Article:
Zanetti, who is now a Seattle-based money manager, pointed out that everything “from paper clips to bulldozers” has to be flown in, or brought in by boat, and argued that the cost of running the prison “deserves a cost-benefit analysis.” He told Carol Rosenberg, “What complicates the overall command further is you have the lawyers, interrogators and guards all operating under separate budgets and command structures. It’s like combining the corporate cultures and budgets of Goldman, Apple and Coke. Business schools would have a field day dissecting the structure of Guantánamo.” Read the rest of this entry »
Last week, Guantánamo briefly resurfaced in the news when one of the remaining 171 prisoners, Abd al-Rahim al-Nashiri, was arraigned for his planned trial by Military Commission, for his alleged role in the bombing of the USS Cole in 2000.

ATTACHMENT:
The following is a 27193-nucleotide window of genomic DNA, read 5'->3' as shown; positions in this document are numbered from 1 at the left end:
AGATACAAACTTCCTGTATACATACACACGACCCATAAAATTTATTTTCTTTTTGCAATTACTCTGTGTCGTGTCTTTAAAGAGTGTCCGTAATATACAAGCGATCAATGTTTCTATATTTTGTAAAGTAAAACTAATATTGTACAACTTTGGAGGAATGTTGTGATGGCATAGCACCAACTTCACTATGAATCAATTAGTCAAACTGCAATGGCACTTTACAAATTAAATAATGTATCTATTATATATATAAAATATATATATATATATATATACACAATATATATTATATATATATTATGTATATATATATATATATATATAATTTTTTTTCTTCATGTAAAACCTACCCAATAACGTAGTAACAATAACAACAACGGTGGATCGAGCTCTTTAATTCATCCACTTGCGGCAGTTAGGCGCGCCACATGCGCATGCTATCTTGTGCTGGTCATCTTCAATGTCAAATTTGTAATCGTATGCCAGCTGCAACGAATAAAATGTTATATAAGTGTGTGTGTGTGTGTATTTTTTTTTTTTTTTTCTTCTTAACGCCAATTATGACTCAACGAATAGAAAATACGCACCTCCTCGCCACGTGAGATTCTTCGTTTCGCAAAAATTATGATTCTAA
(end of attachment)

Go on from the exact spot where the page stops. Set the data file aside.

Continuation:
Al-Nashiri’s trial will not begin for a least a year, and his fleeting appearance was not sufficient to keep attention focused on Guantánamo, especially as the 24-hour news cycle — and people’s addiction to it — now barely allows stories to survive for a day before they are swept aside for the latest breaking news.
As a result, the opportunity to ask bigger questions, such as, “Who is still at Guantánamo?” and “Why are they still held?” was largely missed. These are topics I have been discussing all year, but they are rarely mentioned in the mainstream media, so it was refreshing, last week, to see Peter Finn in the Washington Post address these questions.